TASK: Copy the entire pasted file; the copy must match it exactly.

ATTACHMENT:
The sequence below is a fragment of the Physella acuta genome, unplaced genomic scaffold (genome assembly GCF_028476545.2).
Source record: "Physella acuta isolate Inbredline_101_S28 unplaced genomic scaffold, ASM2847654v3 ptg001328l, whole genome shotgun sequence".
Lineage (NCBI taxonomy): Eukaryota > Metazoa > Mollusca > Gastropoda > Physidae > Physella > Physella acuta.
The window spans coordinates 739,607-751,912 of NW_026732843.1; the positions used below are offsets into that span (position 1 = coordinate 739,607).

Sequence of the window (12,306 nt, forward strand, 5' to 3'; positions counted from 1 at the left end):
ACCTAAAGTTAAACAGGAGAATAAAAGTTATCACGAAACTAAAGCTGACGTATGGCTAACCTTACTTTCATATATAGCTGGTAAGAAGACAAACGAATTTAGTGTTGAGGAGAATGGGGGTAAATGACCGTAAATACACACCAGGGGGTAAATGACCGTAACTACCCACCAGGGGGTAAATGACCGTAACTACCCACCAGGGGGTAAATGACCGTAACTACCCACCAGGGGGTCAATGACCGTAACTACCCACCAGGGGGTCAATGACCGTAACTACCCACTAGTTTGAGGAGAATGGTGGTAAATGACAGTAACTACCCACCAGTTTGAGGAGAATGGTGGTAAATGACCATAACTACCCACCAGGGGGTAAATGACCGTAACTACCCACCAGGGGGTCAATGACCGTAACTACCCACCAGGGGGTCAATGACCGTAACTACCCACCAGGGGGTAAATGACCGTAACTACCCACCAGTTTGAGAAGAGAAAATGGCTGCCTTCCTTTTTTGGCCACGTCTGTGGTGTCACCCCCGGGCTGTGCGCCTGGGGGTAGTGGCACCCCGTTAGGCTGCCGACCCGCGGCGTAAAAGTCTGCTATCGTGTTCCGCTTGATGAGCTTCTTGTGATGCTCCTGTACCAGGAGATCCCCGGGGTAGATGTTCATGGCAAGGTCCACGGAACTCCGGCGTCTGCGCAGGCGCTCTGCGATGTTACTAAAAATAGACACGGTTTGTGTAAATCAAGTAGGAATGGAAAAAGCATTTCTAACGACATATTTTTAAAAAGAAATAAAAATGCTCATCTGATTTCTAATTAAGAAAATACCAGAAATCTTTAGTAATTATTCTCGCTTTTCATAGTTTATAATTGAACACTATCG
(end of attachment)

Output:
The sequence below is a fragment of the Physella acuta genome, unplaced genomic scaffold (genome assembly GCF_028476545.2).
Source record: "Physella acuta isolate Inbredline_101_S28 unplaced genomic scaffold, ASM2847654v3 ptg001328l, whole genome shotgun sequence".
Lineage (NCBI taxonomy): Eukaryota > Metazoa > Mollusca > Gastropoda > Physidae > Physella > Physella acuta.
The window spans coordinates 739,607-751,912 of NW_026732843.1; the positions used below are offsets into that span (position 1 = coordinate 739,607).

Sequence of the window (12,306 nt, forward strand, 5' to 3'; positions counted from 1 at the left end):
ACCTAAAGTTAAACAGGAGAATAAAAGTTATCACGAAACTAAAGCTGACGTATGGCTAACCTTACTTTCATATATAGCTGGTAAGAAGACAAACGAATTTAGTGTTGAGGAGAATGGGGGTAAATGACCGTAAATACACACCAGGGGGTAAATGACCGTAACTACCCACCAGGGGGTAAATGACCGTAACTACCCACCAGGGGGTAAATGACCGTAACTACCCACCAGGGGGTCAATGACCGTAACTACCCACCAGGGGGTCAATGACCGTAACTACCCACTAGTTTGAGGAGAATGGTGGTAAATGACAGTAACTACCCACCAGTTTGAGGAGAATGGTGGTAAATGACCATAACTACCCACCAGGGGGTAAATGACCGTAACTACCCACCAGGGGGTCAATGACCGTAACTACCCACCAGGGGGTCAATGACCGTAACTACCCACCAGGGGGTAAATGACCGTAACTACCCACCAGTTTGAGAAGAGAAAATGGCTGCCTTCCTTTTTTGGCCACGTCTGTGGTGTCACCCCCGGGCTGTGCGCCTGGGGGTAGTGGCACCCCGTTAGGCTGCCGACCCGCGGCGTAAAAGTCTGCTATCGTGTTCCGCTTGATGAGCTTCTTGTGATGCTCCTGTACCAGGAGATCCCCGGGGTAGATGTTCATGGCAAGGTCCACGGAACTCCGGCGTCTGCGCAGGCGCTCTGCGATGTTACTAAAAATAGACACGGTTTGTGTAAATCAAGTAGGAATGGAAAAAGCATTTCTAACGACATATTTTTAAAAAGAAATAAAAATGCTCATCTGATTTCTAATTAAGAAAATACCAGAAATCTTTAGTAATTATTCTCGCTTTTCATAGTTTATAATTGAACACTATCG